ATLANTA -- Chatham County tax officials were giving themselves preferential assessments, were slow to upgrade computer systems and failed to follow state guidelines for ensuring fair treatment of property owners, according to an audit released Wednesday by the state.
Officials from the Georgia Department of Revenue who conducted the audit declined to say there was evidence of criminal wrongdoing. They left Gov. Roy Barnes to decide if their findings should be referred to Attorney General Thurbert Baker for possible prosecution.
"Perhaps someone has some explaining to do," said Joe Young, Mr. Barnes' legal aide.
But Mr. Young said Mr. Barnes would leave the issue to Chatham County officials and taxpayers now that the report is in their hands.
The most vocal property-owners group in Chatham has already called for county commissioners to make personnel changes in the assessing department. For now, they are pleased to read the state report.
"I was absolutely delighted that they told the truth in it," said Christina Taylor, president of Stop Taxing Our People. "We thought they would whitewash it."
The Department of Revenue conducted the audit last year at Mr. Barnes' request to determine if counties had rushed valuation increases before the Jan. 1 effective date of the Taxpayers Bill of Rights.
The new law requires local governments to roll back millage when inflation causes property valuations to increase, or three public hearings must be held before a vote on raising the millage.
A cursory look at all 159 counties raised suspicions about Chatham, said Larry Griggers, director of the department's Property Tax Division. He sent five auditors -- half of his audit staff -- to Savannah for days.
Although auditors eventually concluded Chatham officials did not try to skirt the new law, they uncovered other irregularities. Acting on tips from the public, auditors extended the deadline for giving the report to Mr. Barnes to explore every lead.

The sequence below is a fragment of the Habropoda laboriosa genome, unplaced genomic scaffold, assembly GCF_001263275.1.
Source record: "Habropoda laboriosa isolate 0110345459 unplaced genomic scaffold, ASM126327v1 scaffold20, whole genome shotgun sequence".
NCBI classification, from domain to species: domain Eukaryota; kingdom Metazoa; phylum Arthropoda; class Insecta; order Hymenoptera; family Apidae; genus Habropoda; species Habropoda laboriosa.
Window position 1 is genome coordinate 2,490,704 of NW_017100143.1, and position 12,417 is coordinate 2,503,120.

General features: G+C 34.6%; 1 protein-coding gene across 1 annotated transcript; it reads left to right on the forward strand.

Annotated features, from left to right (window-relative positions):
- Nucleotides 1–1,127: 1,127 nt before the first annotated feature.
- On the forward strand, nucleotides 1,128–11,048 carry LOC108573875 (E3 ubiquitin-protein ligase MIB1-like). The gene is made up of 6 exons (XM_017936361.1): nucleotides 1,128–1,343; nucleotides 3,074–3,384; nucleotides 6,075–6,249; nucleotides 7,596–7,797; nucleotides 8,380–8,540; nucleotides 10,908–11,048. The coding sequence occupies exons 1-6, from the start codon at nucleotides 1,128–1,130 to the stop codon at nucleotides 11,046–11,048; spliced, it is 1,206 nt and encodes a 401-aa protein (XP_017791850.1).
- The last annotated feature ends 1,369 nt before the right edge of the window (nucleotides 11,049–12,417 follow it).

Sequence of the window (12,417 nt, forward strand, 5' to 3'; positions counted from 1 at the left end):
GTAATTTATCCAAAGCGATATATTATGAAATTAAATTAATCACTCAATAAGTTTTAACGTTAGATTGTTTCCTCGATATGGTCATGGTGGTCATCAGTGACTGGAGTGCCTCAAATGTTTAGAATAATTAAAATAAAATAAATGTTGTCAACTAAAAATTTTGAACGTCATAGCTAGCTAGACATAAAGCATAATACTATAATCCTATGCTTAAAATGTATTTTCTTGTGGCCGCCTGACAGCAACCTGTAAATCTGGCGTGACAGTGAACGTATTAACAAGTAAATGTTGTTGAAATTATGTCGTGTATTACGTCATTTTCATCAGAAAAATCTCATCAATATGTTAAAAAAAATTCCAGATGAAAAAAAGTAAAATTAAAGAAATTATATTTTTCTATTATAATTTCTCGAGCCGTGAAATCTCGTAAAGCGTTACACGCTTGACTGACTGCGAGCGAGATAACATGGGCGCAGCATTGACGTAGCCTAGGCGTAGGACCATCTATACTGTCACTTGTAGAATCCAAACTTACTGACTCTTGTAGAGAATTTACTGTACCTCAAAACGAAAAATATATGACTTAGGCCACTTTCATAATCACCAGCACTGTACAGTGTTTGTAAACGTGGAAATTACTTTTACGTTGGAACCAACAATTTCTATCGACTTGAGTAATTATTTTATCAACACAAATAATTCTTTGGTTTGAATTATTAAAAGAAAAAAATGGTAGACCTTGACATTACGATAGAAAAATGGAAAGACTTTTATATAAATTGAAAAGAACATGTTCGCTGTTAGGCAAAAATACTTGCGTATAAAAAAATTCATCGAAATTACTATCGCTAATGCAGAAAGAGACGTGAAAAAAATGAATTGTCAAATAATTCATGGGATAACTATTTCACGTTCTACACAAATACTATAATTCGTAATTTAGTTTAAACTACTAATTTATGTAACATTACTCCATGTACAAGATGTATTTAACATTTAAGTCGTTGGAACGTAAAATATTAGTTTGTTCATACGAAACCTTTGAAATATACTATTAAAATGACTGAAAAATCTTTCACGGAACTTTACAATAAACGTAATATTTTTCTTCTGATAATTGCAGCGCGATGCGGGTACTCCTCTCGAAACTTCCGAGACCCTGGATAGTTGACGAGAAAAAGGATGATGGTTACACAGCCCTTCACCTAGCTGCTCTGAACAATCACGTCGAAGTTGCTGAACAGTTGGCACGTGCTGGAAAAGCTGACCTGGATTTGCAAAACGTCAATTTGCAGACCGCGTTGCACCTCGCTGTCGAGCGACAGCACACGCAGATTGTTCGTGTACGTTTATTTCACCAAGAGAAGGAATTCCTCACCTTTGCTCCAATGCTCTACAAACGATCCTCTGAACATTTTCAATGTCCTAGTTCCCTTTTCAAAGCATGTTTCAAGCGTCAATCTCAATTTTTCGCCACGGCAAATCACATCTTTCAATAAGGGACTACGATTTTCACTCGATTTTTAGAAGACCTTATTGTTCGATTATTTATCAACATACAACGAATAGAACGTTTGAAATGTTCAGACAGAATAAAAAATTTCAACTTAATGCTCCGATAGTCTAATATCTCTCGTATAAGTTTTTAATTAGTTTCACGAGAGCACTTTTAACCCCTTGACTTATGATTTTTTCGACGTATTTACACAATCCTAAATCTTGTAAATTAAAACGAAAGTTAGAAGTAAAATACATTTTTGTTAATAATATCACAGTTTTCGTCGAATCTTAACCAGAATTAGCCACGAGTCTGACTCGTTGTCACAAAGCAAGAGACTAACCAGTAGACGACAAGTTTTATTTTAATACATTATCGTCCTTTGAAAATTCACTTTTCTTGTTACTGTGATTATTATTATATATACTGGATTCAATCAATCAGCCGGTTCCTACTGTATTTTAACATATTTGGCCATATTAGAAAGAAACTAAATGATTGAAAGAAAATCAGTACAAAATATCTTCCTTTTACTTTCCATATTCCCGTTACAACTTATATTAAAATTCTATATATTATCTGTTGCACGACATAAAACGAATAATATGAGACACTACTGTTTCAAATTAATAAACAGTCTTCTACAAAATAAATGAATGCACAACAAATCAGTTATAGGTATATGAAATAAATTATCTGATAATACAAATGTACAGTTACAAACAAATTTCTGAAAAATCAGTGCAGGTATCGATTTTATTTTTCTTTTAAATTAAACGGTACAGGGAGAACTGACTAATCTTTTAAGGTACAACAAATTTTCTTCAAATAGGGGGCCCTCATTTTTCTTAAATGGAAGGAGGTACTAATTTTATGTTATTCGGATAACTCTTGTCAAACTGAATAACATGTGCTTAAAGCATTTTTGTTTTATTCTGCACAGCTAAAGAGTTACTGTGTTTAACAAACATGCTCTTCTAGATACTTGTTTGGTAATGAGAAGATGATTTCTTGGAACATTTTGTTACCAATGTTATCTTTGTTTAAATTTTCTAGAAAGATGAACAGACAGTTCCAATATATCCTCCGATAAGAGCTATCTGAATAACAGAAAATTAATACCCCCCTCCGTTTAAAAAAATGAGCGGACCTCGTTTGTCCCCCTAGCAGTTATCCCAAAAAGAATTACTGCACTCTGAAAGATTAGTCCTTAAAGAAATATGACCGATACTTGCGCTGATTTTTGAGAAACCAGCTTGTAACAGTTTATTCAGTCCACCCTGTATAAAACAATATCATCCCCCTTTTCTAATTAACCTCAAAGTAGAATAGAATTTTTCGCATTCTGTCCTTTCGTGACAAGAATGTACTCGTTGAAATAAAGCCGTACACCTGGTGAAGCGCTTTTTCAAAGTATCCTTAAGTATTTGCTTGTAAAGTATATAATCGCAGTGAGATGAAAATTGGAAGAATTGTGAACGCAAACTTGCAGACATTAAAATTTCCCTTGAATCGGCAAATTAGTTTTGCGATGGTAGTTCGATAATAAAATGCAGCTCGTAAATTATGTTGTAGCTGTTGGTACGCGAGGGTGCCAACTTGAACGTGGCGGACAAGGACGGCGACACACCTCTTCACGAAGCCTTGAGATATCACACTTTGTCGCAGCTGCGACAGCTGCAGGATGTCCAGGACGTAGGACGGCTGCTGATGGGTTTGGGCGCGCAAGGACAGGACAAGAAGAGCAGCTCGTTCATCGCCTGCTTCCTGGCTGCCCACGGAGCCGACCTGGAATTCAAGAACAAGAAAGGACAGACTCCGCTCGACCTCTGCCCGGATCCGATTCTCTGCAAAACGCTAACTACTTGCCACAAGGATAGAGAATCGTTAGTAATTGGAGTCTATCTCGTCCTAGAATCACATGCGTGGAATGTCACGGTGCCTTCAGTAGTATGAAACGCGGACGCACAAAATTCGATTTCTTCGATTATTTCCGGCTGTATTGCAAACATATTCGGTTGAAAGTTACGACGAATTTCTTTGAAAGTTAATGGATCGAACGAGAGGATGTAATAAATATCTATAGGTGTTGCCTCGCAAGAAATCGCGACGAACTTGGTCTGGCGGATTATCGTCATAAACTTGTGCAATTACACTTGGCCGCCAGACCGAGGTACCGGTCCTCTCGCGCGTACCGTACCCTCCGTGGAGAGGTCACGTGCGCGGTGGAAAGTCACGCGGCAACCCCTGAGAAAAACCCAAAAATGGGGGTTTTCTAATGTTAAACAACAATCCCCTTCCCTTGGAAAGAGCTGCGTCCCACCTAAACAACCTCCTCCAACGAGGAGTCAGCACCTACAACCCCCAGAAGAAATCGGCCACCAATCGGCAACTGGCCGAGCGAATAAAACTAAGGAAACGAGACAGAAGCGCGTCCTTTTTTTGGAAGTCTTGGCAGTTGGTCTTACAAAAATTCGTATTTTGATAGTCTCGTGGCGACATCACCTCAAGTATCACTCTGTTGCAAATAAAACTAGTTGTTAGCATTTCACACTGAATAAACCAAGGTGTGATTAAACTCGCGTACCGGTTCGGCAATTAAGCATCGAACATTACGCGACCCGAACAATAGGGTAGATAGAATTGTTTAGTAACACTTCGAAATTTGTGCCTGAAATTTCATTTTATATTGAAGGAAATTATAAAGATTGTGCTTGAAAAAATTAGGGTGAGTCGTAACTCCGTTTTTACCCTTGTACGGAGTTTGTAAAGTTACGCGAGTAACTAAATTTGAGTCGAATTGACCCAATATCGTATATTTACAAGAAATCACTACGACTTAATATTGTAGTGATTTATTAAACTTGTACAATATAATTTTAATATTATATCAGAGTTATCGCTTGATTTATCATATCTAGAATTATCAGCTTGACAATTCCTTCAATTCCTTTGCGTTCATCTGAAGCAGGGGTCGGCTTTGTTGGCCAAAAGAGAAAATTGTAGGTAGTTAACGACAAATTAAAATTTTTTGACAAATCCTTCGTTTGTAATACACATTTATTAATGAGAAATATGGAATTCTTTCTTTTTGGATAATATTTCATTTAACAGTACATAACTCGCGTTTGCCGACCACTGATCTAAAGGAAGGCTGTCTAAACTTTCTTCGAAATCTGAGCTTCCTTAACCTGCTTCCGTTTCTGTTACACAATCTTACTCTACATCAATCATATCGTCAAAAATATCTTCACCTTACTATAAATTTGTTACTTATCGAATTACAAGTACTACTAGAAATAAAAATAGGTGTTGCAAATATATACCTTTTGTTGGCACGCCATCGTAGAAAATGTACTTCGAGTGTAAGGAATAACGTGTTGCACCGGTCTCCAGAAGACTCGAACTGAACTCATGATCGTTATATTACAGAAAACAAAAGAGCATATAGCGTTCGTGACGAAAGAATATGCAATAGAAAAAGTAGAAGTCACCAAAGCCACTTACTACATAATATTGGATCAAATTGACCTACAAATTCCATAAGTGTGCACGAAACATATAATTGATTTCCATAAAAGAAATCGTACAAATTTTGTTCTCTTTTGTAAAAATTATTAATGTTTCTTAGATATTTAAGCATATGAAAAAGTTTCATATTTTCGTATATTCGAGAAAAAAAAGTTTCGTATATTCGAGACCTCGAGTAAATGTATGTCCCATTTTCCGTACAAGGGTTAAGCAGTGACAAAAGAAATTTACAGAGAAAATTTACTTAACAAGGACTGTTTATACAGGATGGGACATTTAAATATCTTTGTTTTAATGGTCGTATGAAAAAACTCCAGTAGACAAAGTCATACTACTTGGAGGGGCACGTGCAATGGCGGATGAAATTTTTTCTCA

The report lists three conclusions:
"Chatham's appraisers were not following a fair and uniform approach in selecting neighborhoods for revaluations. Some properties were updated annually while others were not reviewed for years.
"Chatham's appraisers were taking too long converting all the properties to the new computer-assisted appraisal system (CAMA) installed in 1993. Non-CAMA properties were not updated as frequently as CAMA properties, creating an unfair tax advantage for non-CAMA property owners.
"Certain Chatham County officials were giving preferential assessments to their own property."
Neighborhoods where members of the assessors board and the equalization board owned property had a greater percentage of improperly assessed parcels than the county as a whole. Those neighborhoods, accounting for about 30 percent of the county's tax digest, were assigned to the old computer system and so their valuations were out of date.
That computer upgrade has taken twice as long as similar improvements in other counties, Mr. Griggers said.
"We found that to be unusual," he said.
Chatham County Chief Appraiser Gary Udinsky told auditors the neighborhoods were assigned to the new computer system according to need, Mr. Griggers said, meaning areas most out of synchronization with actual market valuations would be converted first.
"But we didn't find that necessarily to be substantiated by the facts we observed," Mr. Griggers said.
The Department of Revenue found Chatham assessors used a practice in the historic district and along the Savannah River waterfront called "chasing sales" that makes it hard for the state to monitor improper assessments during annual reviews. In essence, assessors raise the valuations of houses in the district when they are sold, but don't adjust the values of neighboring parcels at the same time as required by state law.
Mr. Griggers promised state officials would be on guard against sales chasing when reviewing Chatham's digest in the future.
"We think the Taxpayers Bill of Rights is going to prevent some of the things that we did find in Chatham County," Mr. Griggers said.
Reach Walter C. Jones at (404) 589-8424.
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